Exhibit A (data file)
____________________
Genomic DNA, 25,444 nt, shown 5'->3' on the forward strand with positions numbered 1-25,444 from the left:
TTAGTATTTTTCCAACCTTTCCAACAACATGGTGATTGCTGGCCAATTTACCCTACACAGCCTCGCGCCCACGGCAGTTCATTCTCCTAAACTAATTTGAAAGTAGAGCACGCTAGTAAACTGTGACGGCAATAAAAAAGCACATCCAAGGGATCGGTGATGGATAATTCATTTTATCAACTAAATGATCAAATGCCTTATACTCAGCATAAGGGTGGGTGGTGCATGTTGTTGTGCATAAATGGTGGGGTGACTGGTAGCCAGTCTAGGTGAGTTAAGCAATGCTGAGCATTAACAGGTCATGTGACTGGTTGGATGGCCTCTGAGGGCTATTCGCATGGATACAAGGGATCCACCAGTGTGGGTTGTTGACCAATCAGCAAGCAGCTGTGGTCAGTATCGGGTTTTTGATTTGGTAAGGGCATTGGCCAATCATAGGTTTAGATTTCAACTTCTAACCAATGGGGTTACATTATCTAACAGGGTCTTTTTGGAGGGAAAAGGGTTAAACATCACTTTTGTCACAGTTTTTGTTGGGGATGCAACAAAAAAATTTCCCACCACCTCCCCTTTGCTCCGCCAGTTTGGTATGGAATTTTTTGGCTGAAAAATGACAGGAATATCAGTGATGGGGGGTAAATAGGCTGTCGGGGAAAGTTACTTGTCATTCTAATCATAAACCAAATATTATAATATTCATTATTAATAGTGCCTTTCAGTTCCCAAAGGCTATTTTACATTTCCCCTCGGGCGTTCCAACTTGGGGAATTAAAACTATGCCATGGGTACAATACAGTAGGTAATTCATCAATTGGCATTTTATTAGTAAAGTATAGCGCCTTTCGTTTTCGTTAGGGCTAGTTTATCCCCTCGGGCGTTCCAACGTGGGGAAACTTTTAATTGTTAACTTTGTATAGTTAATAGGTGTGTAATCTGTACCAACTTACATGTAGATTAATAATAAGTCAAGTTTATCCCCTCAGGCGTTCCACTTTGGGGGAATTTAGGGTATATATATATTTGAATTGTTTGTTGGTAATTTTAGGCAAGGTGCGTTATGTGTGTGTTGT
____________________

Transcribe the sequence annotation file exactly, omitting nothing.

Genomic DNA, 25,444 nt, shown 5'->3' on the forward strand with positions numbered 1-25,444 from the left:
TTAGTATTTTTCCAACCTTTCCAACAACATGGTGATTGCTGGCCAATTTACCCTACACAGCCTCGCGCCCACGGCAGTTCATTCTCCTAAACTAATTTGAAAGTAGAGCACGCTAGTAAACTGTGACGGCAATAAAAAAGCACATCCAAGGGATCGGTGATGGATAATTCATTTTATCAACTAAATGATCAAATGCCTTATACTCAGCATAAGGGTGGGTGGTGCATGTTGTTGTGCATAAATGGTGGGGTGACTGGTAGCCAGTCTAGGTGAGTTAAGCAATGCTGAGCATTAACAGGTCATGTGACTGGTTGGATGGCCTCTGAGGGCTATTCGCATGGATACAAGGGATCCACCAGTGTGGGTTGTTGACCAATCAGCAAGCAGCTGTGGTCAGTATCGGGTTTTTGATTTGGTAAGGGCATTGGCCAATCATAGGTTTAGATTTCAACTTCTAACCAATGGGGTTACATTATCTAACAGGGTCTTTTTGGAGGGAAAAGGGTTAAACATCACTTTTGTCACAGTTTTTGTTGGGGATGCAACAAAAAAATTTCCCACCACCTCCCCTTTGCTCCGCCAGTTTGGTATGGAATTTTTTGGCTGAAAAATGACAGGAATATCAGTGATGGGGGGTAAATAGGCTGTCGGGGAAAGTTACTTGTCATTCTAATCATAAACCAAATATTATAATATTCATTATTAATAGTGCCTTTCAGTTCCCAAAGGCTATTTTACATTTCCCCTCGGGCGTTCCAACTTGGGGAATTAAAACTATGCCATGGGTACAATACAGTAGGTAATTCATCAATTGGCATTTTATTAGTAAAGTATAGCGCCTTTCGTTTTCGTTAGGGCTAGTTTATCCCCTCGGGCGTTCCAACGTGGGGAAACTTTTAATTGTTAACTTTGTATAGTTAATAGGTGTGTAATCTGTACCAACTTACATGTAGATTAATAATAAGTCAAGTTTATCCCCTCAGGCGTTCCACTTTGGGGGAATTTAGGGTATATATATATTTGAATTGTTTGTTGGTAATTTTAGGCAAGGTGCGTTATGTGTGTGTTGT